Policies to Control Prices of Medicines: Does the South African Experience Have Lessons for Other African Countries?

  • Skhumbuzo Ngozwana
Open Access
Part of the International Political Economy Series book series (IPES)


Despite the heightened interest in the African pharmaceutical market, there are constraints and challenges that continue to affect access to medicines. One of the key constraints is the high prices of medicines. In the private sector, wholesale and retail mark-ups have been found to range from 2% to 380% and from 10% to 552%, respectively (Cameron et al., 2011). A later study found wholesaler mark-ups between 25% and 50% (IMS Health, 2014a; 2014b), and retail mark-ups between 25% and 500% (Rosen and Rickwood, 2014). Local manufacturers and importers alike have expressed concern over the high mark-ups in the distribution chain, as the exorbitant prices are believed to limit patients’ access and sales.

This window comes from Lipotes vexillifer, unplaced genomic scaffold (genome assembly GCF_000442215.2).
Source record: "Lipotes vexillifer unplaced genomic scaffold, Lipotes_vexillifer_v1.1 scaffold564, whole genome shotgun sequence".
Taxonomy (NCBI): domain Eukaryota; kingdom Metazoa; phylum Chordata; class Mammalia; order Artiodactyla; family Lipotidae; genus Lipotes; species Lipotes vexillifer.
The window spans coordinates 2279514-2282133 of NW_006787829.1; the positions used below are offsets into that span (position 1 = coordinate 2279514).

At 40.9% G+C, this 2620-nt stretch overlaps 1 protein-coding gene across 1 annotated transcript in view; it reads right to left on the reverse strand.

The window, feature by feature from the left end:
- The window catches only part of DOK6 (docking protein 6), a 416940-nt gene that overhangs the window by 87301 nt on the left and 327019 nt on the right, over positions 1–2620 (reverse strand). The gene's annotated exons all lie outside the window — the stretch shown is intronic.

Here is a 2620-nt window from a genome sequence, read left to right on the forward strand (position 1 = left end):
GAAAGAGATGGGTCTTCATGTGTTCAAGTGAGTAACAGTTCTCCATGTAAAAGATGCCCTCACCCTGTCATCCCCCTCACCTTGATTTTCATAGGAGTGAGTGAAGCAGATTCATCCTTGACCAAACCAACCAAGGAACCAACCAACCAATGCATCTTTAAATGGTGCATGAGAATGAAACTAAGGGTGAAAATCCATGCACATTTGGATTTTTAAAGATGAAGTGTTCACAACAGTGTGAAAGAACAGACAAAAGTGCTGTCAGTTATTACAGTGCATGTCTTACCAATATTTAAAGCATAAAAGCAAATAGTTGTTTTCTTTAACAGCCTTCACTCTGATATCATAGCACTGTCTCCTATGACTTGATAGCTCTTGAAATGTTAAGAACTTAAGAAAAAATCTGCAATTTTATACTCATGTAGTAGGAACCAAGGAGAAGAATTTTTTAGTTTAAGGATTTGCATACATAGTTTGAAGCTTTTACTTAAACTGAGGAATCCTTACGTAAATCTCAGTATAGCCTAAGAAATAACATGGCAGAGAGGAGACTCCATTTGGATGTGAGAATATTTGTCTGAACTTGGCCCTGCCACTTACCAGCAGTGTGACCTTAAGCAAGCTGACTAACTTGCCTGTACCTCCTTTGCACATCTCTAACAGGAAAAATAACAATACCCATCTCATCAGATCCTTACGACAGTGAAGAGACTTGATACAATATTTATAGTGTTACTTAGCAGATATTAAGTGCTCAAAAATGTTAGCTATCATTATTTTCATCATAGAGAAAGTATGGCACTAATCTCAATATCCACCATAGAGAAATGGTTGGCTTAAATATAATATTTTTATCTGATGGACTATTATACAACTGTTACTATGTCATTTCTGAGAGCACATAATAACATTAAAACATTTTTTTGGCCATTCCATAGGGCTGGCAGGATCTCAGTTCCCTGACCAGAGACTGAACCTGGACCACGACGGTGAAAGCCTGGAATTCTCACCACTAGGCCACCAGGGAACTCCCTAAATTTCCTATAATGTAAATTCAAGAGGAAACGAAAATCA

Reference Price Generic Substitution Price Regulation Retail Pharmacy Pharmaceutical Society 
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© Skhumbuzo Ngozwana 2016

Open Access This Chapter is distributed under the terms of the Creative Commons Attribution Noncommercial License, which permits any noncommercial use, distribution, and reproduction in any medium, provided the original author(s) and source are credited.

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  • Skhumbuzo Ngozwana

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